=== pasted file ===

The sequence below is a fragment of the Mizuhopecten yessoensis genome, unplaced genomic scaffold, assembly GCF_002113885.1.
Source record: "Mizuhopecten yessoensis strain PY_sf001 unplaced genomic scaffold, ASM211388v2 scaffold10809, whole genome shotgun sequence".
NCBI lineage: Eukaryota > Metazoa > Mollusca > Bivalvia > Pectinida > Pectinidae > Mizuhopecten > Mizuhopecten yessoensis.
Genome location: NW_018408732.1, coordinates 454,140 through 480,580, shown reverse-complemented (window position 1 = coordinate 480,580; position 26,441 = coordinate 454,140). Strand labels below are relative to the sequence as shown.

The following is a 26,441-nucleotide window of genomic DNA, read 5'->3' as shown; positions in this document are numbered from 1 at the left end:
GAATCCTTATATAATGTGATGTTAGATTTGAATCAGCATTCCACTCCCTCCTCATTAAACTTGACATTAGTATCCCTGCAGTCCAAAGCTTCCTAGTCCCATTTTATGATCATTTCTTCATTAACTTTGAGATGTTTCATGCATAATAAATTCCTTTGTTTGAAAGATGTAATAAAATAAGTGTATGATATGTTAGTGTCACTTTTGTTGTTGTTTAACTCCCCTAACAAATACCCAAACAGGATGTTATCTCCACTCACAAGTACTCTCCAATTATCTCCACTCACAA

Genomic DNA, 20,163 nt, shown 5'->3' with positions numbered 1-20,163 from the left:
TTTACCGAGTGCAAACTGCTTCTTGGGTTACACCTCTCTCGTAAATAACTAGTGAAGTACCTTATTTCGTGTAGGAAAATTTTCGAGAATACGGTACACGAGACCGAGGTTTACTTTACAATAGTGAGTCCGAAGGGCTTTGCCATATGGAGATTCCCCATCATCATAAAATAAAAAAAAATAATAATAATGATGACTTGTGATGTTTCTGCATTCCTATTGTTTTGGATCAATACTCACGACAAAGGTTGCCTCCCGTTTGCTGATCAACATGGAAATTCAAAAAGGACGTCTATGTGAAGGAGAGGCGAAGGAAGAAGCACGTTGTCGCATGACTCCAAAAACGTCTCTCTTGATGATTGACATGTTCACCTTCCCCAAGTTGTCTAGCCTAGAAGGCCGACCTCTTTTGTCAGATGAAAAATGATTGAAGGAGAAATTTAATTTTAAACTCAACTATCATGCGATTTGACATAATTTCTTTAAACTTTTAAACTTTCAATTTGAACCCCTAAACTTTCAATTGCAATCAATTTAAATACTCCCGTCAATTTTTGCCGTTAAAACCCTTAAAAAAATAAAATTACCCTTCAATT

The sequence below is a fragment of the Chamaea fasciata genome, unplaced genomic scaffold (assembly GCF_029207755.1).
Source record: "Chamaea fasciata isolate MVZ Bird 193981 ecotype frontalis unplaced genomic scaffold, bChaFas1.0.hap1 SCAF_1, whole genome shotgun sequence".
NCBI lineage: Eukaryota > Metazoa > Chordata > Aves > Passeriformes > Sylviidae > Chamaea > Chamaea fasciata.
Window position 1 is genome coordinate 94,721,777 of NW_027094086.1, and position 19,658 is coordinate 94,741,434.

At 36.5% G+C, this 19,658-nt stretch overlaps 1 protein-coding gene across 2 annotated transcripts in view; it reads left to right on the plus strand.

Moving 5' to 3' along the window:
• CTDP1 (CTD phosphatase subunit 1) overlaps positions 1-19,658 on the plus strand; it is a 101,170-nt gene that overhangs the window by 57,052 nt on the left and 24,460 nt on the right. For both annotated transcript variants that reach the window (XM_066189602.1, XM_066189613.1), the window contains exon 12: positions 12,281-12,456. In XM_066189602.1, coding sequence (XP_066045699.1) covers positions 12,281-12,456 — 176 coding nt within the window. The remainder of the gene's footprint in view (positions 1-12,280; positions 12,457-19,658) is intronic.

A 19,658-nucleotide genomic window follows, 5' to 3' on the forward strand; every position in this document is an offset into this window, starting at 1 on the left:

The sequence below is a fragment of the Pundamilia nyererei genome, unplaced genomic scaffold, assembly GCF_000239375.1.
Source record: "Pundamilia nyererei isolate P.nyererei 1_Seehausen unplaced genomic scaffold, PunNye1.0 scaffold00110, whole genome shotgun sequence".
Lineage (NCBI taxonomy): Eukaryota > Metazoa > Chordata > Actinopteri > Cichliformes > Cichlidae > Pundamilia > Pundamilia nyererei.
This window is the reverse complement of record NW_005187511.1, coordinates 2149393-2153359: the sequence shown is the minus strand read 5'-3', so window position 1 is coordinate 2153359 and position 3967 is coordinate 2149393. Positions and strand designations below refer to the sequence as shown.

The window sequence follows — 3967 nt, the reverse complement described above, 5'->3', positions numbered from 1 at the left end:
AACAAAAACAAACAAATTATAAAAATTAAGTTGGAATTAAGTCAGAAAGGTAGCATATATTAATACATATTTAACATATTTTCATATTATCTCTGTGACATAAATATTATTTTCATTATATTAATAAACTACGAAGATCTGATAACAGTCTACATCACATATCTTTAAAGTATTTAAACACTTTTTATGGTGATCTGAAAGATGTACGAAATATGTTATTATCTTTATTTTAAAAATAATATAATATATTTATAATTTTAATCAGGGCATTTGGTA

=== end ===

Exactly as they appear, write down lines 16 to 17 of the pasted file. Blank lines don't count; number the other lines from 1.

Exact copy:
A 19,658-nucleotide genomic window follows, 5' to 3' on the forward strand; every position in this document is an offset into this window, starting at 1 on the left:

The sequence below is a fragment of the Pundamilia nyererei genome, unplaced genomic scaffold, assembly GCF_000239375.1.